There is no deadline for artists who wish to participate in Art Drop Denver. More information can be found on ArtsandVenues.com.
Nominations for the 2017 Mayor’s Awards for Excellence in Arts & Culture are now being accepted through Friday, Sept. 1.
In the spirit of IMAGINE 2020 – Denver’s Cultural Plan, Mayor Michael B. Hancock will recognize individuals and organizations that make significant and lasting contributions to the artistic, cultural and creative landscape in the City and County of Denver. The awards will be announced in November.
Visit the Denver Arts & Venues website to submit nominations (self-nominations are accepted) in the following categories:
Panel Selected Awards
Denver Community Planning and Development (CPD) and the Denver Fire Department (DFD) will launch a new, conditional building occupancy program for unpermitted spaces that will ensure life safety, limit displacement, and allow extended deadlines and collaborative solutions to achieve code compliance.
Monday night, City Council voted unanimously to approve the Safe Occupancy Program, designed to incentivize the owners and tenants of unpermitted spaces to come forward and work with the city to make their buildings safe — thereby increasing safety for occupants, visitors, neighbors and the public.
With it, Denver becomes the first city in the country with a law explicitly granting legal occupancy of unpermitted spaces while a building is being brought up to code voluntarily. Life safety hazards must be addressed up front.
While first and foremost ensuring public safety, the program offers three key benefits to users:
The safe occupancy program was designed with creative spaces in mind but is applicable to many other uses of existing buildings. It allows building improvements to progress at a pace that makes sense for the property owner and the city, increasing the affordability of the project by distributing construction costs over a longer time. City code officials will work with building owners, tenants and contractors to identify reasonable and more affordable ways to meet the intent of building and fire codes.
How the safe occupancy program works:
Learn more at www.denvergov.org/safeoccupancy.
Denver Arts & Venues is proud to announce the latest addition to the city of Denver’s public art collection by Colorado artists Nick Geurts and Ryan Elmendorf. “Sky Song” will be dedicated as a part of the Grand Opening celebration for the newly built Levitt Pavilion Denver at Ruby Hill Park.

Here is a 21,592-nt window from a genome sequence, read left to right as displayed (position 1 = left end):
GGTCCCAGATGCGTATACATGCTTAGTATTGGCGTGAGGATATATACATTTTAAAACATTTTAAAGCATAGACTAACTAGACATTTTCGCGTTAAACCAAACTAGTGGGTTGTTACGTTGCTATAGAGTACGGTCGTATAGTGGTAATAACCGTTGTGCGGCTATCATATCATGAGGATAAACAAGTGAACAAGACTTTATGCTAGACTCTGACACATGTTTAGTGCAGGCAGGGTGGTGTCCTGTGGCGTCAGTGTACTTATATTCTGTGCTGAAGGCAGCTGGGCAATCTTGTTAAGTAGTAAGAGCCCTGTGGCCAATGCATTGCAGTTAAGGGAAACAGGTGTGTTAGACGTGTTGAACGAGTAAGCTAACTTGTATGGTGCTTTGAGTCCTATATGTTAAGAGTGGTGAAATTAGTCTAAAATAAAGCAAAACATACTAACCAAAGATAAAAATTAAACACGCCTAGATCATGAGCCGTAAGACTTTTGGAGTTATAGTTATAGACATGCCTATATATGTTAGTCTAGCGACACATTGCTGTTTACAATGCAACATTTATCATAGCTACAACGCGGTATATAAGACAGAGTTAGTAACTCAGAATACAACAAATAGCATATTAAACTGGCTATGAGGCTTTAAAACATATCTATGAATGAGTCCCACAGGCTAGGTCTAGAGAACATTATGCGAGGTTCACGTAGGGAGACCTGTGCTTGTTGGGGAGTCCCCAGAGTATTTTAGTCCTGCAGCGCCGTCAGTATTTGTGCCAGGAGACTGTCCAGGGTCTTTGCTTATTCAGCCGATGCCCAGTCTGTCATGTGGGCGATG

In addition, the event will include the first event in the Colorado Music series presented by Bonfils Blood Center, a concert with Andy Thomas’ Dust Heart, Halden Wofford and the Hi*Beams and headliner, Slim Cessna’s Auto Club.
This event is free and open to the public. A full schedule of both free and paid shows can be found at www.levittdenver.org.
The Denver Commission on Cultural Affairs (DCCA) is now seeking candidates for seven open commission positions to oversee the 1 percent for public art program, serve as trustees of Denver’s cultural plan -- IMAGINE 2020, advise on arts and cultural issues, and act as ambassadors to the community.
The DCCA was established in 1991 to support the mayor’s office and act as an advisory board to Denver Arts & Venues.
The commission is comprised of dynamic and accomplished Denver leaders in the areas of the arts, business and education, all of whom are appointed by the mayor. Commissioners are strong advocates of the arts and culture, and are committed to the mission and goals of cultural programs and Denver Arts & Venues.
Interested applicants should complete the online application form, and send a resume and responses to the supplemental questionnaire to Nicole.Medina2@denvergov.org by noon Friday, June 23.
The DCCA seeks candidates who represent Denver’s diverse community, and is specifically looking for leaders with experience and background working in:
Commissioners are appointed for one- or three-year terms and can serve up to six consecutive years. The DCCA meets the first Tuesday of each month from 4 to 6 p.m. at various cultural organizations across the city.
For more information on the DCCA, please visit ArtsandVenues.com.
Denver Arts & Venues and the Denver Commission on Cultural Affairs are now accepting proposals for the third year of the IMAGINE 2020 Fund.
Applications are due Friday, June 26 at 5 p.m., and award notification will be mid-July. The funding and implementation period is August 2017 through December 2018.
Proposals indicating collaboration among multiple groups are strongly encouraged. Proposed programs should be inspired by one or more of the seven vision elements outlined in IMAGINE 2020 – Denver’s Cultural Plan: Integration, Amplification, Accessibility, Lifelong Learning, Local Talent, Economic Vitality and Collective Leadership. City agencies, cultural institutions, businesses, entrepreneurs, civic leaders, neighborhood and community-based organizations, and individuals located in the City and County of Denver are eligible to submit an application.
In 2015, Denver Arts & Venues launched the IMAGINE 2020 Fund which provided funding support for 29 new, creative and innovative programs through two grant cycles 2015-17.